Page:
Lesbian Visibility Day aims to celebrate and support lesbian women by increasing the visibility of the lesbian community and raising awareness on the issues experienced by the lesbian community. Since 2008, Lesbian Visibility Day has been celebrated annually on 26 April. It has now grown into a week-long event known as Lesbian Visibility Week and, this year, it is being celebrated from 26 April 2021 to 2 May 2021.

Lesbian Visibility Week is a celebration of lesbian women and creates an opportunity to create visibility for those who have been erased or silenced in media. The Centre for Human Rights is proud to identify with this event, celebrate the rights of lesbian women, continue promoting the development of programmes to improve women’s access to rights, and advocating for the inclusion of LGBTIQ+ people’s rights in public policy and socio-political conversation.

Why is visibility so important for the lesbian community? Across the globe, women who love women continue to be persecuted in a unique way. Their sexuality is often viewed as a challenge to patriarchal masculinity and traditional gender roles. This frequently results in targeted violence against lesbian women. The violent phenomena of homophobic rape, more commonly recognised by the misnomer ‘corrective rape’, continues to plague the lesbian community.

In addition, lesbian women have remained underrepresented in traditional media – including film, television and marketing campaigns. Fortunately, the development of digital spaces has created opportunities for lesbian women to organise and carve out spaces where they can exist and be seen. Lesbian women and activists for the LGBTIQ+ community have utilised social media platforms to their advantage, and creating much-needed representation for the LGBTIQ+ community. Digital platforms have become an important resource tool for public education and running advocacy campaigns on thematic issues experienced by marginalised communities.  In particular, social media platforms have emerged as an effective space for building the representation needed for the lesbian community.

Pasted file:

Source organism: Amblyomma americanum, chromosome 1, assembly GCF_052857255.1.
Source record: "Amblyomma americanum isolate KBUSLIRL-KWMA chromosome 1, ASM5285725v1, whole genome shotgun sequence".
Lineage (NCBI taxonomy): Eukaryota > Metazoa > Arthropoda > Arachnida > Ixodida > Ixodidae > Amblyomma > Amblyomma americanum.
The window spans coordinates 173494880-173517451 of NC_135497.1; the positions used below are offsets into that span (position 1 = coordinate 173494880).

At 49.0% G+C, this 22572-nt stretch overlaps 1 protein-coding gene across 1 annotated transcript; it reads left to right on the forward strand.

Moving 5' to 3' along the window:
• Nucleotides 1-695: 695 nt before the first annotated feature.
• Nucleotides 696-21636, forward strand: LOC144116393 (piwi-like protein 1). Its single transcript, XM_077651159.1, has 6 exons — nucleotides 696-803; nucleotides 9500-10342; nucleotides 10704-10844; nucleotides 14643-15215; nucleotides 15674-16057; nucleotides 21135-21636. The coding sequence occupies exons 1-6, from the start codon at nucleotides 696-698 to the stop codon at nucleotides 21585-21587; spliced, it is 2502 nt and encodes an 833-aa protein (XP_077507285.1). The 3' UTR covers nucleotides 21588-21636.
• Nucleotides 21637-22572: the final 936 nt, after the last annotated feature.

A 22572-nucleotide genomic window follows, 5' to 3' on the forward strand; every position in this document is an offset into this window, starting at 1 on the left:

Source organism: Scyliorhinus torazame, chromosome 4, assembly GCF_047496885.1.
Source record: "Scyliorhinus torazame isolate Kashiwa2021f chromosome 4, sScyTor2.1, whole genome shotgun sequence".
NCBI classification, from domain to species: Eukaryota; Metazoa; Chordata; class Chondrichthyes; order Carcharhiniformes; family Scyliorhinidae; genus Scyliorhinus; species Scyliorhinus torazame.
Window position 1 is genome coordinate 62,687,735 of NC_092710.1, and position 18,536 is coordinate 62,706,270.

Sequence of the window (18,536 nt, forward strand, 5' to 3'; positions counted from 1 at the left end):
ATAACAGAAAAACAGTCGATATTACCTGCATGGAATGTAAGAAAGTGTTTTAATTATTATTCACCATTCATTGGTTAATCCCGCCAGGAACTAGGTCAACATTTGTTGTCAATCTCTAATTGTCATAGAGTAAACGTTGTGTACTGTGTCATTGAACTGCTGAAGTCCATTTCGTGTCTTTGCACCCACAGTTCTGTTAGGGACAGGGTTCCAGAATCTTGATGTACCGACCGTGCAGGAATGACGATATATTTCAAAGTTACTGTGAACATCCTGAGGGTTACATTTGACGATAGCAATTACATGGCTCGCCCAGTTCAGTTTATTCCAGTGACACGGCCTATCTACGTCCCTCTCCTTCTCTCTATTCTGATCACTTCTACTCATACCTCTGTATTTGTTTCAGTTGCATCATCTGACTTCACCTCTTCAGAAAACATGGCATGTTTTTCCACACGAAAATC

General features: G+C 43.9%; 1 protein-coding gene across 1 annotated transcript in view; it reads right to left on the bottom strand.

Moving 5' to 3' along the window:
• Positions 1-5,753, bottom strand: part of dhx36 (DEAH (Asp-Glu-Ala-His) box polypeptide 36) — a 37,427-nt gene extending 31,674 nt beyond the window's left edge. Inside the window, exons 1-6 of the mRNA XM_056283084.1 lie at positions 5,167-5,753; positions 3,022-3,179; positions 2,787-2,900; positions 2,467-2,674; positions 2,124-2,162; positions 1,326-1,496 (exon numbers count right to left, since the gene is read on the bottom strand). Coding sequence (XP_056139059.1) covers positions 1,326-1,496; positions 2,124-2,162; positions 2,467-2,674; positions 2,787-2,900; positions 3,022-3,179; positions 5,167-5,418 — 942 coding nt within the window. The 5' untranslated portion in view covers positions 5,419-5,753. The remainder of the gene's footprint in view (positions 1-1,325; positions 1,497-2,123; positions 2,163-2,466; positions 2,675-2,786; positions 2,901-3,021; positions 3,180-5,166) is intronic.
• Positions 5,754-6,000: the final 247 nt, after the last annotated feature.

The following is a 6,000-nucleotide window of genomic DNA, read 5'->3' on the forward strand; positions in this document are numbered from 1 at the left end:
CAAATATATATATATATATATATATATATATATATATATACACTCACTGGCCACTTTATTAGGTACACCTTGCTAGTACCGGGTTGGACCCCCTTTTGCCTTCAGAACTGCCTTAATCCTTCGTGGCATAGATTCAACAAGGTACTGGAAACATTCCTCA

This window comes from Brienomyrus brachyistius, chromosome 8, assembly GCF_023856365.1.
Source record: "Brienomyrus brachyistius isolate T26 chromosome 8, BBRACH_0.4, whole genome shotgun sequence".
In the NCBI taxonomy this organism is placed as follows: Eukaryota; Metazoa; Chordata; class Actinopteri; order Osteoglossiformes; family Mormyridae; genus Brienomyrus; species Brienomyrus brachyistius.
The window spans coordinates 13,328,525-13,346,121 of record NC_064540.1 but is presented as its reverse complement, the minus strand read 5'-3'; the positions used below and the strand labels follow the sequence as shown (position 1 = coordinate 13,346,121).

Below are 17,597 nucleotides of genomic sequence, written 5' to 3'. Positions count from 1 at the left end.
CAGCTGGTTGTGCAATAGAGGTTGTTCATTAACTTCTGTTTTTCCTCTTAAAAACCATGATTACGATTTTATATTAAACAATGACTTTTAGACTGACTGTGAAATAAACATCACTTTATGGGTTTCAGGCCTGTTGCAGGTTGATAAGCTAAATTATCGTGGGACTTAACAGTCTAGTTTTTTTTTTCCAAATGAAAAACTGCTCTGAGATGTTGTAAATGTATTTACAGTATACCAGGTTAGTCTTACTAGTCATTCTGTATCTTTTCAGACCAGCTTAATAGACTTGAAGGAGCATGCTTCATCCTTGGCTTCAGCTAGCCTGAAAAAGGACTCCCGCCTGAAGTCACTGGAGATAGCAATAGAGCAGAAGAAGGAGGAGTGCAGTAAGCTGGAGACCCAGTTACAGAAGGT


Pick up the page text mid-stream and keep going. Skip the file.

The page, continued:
However, new forms of violence and discrimination in online and digital spaces pose a challenge to the use of these spaces for activism. While these platforms have been a useful tool for activists seeking to bring awareness to the underreported issues the community face on a daily basis, online spaces have also become a new source for targeting and attacking LGBTIQ+ human rights defenders. These attacks include hate speech, threats of physical violence and even death threats. Online and digital spaces have opened up an entirely new form of discrimination and violence against lesbian women.

The Centre for Human Rights calls on African states, national human rights institutions, civil society organisations and law enforcement authorities across the continent to to commit to the implementation of Resolution 275 of the African Commission on Human and Peoples’ Rights on ending all forms of targeted violence against LGBTIQ+ persons and human rights defenders, and to ensure that online and digital spaces are made safe for all women, including lesbian women, in Africa.

For more information, please contact:

Dr Ayodele Sogunro
Project Manager: SOGIESC Unit

Tel: +27 (0) 12 420 3151

Thiruna Niadoo
Associate: SOGIESC Unit | Communications and Advocacy

Tel: +27 (0)12 420 3151


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